Today, many businesses are moving to the cloud to modernize environments, improve system reliability, develop their digital business initiatives and support new realities imposed by the pandemic, such as working from home. According to Gartner“the cloud is the engine that drives today’s digital organizations”. In fact, his growth is slightly less than meteoric, with stunning $494.7 billion in spending and 20.4% projected growth in 2022.

The cloud is driving increased security, increased productivity, better customer experience and better value for money in technology investments and continues to be widely adopted by global businesses. But organizations are becoming increasingly cautious and strategic in their cloud investments, centering desired business and technical outcomes in choosing the cloud model that best suits their individual needs.

As service models

Platform as a Service (PaaS) is a very common first step into the cloud for new adopters – offering a cloud-first strategy and mindset. But Gartner predicts that Infrastructure as a Service (IaaS) is the fastest growing area in 2022, and can be seen as a second step on the cloud journey for existing cloud investors with on-premise infrastructure looking for cloud backup to support Disaster Recovery. Software as a Service (SaaS) is a third type of cloud investment that allows organizations to enjoy the benefits of hosting specific systems, such as accounting, in the cloud while bypassing the challenge of major on-premises infrastructure reconstruction.

Different cloud models will play different roles, impacting some or all of the business, and offer different benefits to the organization. There are significant time, cost, and effort implications of the transition across models. That’s why it’s important that IT leaders make investment decisions from the start and follow three key steps to ensure this happens.

1. Focus on core business goals

The most successful companies are those that think about what they want to achieve in business in the next five years, which helps in making informed investment decisions and guides the best strategy to follow.

For some, these decisions revolve around efficiency and productivity. Cloud adoption is a way to reduce infrastructure costs and improve profitability, and by bypassing infrastructure issues, it can provide faster time-to-market for businesses. For those seeking business agility, the cloud allows employees at every level of the business to move faster without having to wait for IT.

In recent years, the cloud’s ability to support geographic expansion with ease without having to manage multiple data centers has become abundantly clear. Similarly, the cloud improves the customer experience by providing superior connectivity so that businesses can deliver services much closer to their customers.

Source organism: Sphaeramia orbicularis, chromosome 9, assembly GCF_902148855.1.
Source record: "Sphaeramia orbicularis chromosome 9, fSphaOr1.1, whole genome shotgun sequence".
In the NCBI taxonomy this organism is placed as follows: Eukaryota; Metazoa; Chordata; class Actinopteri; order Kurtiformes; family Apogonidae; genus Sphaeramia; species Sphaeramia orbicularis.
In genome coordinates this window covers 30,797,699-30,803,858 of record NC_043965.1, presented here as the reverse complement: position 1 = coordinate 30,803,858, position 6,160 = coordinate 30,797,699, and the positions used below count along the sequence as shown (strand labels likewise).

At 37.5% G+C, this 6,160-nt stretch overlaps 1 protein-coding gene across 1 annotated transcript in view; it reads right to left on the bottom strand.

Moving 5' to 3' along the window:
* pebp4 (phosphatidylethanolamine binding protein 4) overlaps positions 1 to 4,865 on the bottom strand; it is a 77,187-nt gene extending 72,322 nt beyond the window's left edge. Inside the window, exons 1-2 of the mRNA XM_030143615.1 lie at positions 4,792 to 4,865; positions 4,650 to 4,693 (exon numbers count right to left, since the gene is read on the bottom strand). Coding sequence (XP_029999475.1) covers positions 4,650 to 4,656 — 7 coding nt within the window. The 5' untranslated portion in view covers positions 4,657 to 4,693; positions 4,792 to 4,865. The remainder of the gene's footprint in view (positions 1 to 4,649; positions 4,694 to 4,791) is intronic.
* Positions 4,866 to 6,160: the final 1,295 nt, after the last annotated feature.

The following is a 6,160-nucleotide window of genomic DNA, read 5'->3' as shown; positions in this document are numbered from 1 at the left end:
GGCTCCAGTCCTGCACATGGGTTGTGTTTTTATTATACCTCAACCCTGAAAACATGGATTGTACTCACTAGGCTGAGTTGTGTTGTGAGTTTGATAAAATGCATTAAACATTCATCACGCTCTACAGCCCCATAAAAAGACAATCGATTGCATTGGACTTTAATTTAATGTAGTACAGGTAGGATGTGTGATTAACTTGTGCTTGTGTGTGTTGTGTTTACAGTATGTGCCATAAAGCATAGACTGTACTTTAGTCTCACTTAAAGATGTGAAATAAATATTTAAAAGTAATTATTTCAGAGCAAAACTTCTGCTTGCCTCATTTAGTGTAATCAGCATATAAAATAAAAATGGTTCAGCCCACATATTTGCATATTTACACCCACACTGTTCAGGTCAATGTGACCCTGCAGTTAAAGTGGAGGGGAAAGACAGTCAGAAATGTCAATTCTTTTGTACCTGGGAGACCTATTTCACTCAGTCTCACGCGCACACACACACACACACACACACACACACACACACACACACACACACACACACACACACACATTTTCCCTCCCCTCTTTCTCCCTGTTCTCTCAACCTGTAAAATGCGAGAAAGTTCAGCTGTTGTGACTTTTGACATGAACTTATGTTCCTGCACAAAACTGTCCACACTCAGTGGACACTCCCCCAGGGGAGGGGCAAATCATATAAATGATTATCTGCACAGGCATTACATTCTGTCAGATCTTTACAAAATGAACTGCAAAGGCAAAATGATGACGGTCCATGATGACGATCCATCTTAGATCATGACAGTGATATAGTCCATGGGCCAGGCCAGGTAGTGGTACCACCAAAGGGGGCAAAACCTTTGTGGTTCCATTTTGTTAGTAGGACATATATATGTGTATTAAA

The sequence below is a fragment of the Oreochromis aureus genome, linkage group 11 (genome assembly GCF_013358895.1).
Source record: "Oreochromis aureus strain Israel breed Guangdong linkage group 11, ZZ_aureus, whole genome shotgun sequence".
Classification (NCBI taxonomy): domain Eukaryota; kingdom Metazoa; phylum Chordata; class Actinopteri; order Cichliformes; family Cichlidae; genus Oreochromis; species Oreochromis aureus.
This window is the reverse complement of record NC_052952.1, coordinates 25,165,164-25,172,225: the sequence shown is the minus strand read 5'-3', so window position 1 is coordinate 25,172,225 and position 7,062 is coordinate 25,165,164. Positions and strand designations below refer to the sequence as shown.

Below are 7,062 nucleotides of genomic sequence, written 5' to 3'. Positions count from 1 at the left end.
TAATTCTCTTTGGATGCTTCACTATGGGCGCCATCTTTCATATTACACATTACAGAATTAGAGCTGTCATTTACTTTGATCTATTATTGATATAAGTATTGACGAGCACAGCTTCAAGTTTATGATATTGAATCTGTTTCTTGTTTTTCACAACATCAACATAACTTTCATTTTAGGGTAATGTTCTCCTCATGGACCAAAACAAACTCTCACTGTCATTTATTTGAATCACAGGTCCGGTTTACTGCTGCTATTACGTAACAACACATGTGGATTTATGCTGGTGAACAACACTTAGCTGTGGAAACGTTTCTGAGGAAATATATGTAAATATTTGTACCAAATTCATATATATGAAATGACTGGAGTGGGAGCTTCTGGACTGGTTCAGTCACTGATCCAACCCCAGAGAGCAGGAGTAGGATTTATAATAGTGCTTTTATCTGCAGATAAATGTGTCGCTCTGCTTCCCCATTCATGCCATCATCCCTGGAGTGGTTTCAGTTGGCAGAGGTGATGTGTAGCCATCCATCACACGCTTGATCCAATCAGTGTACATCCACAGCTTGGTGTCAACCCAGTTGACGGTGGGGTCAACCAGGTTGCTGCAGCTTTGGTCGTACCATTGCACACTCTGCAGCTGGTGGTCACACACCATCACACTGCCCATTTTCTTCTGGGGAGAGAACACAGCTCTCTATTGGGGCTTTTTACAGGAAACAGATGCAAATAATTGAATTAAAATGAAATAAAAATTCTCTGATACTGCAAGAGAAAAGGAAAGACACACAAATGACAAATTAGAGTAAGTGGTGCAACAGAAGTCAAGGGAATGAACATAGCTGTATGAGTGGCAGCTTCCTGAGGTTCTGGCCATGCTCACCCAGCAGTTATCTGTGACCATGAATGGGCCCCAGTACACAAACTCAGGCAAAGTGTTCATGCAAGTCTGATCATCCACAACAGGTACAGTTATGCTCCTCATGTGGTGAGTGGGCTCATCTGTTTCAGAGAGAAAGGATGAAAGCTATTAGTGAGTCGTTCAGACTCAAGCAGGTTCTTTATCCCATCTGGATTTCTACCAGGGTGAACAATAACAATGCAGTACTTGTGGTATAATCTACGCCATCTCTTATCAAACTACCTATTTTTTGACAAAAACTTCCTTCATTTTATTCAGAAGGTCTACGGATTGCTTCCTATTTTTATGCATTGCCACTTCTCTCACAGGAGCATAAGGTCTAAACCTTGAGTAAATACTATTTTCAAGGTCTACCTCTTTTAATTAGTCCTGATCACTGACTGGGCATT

Security is another major factor: the cloud eliminates the rising costs of engaging security experts by offering built-in top-level security capabilities. Finally, adopting the cloud is an excellent method for availability and recovery, eliminating the need for “redundancy” and saving the cost and headache of setting up a second disaster recovery site.

Once business priorities are established and understood, they can move on to the next critical step.

2. Estimate “Time to Value” – How long will it take you to achieve your goal?

A cloud strategy that delivers the value and desired results as quickly as possible has the best time to value. By spending enough time in the design and evaluation process, IT leaders can identify the best path forward. There are three critical considerations:

· Compatibility – Are any transformation efforts required to develop this cloud service? The more compliant a cloud model is, the longer time to evaluation it will provide.

· price – IT leaders must evaluate and prioritize their critical objectives and operations to make the move more cost-effective and identify any hidden costs for their particular organization.

· Complexity – IT leaders need to appreciate how easily a cloud solution can be integrated on-premises, giving the best time to value and ROI.

3. Focus on the essential requirements

According to Gartner, Embedded security is a driver for cloud investment for 81% of IT leaders. To perform at their best, IT leaders should choose a cloud provider that provides built-in security.

Given the abundance of threats and the continued shortage of cybersecurity skills, security services are valuable today. But with more than 3,500 security vendors on the market, IT leaders are often challenged to find the right solution that fits their business.

For this reason, IT leaders should focus on investing in a holistic security offering where service delivery over VPN, robust firewall capabilities, SSL and advanced routing, and all compliance requirements are met. This can then be backed up with a comprehensive backup or recovery solution in preparation for any cyber incidents. By making the right cloud investment, businesses can invest in both security measures and recovery options at the same time.

Please follow and like us:



Reviews:
91


Three Steps to Making a Cloud Smart Investment  by Sam Woodcock, Senior Director of Cloud Strategy at 11:11 Systems  

Previous articleCutting costs to make electric car batteries, Bristol-based graphene start-up Anaphite raises £4.1m
Next articleSamsung is testing a new Tensor chip: It’s not Tensor 2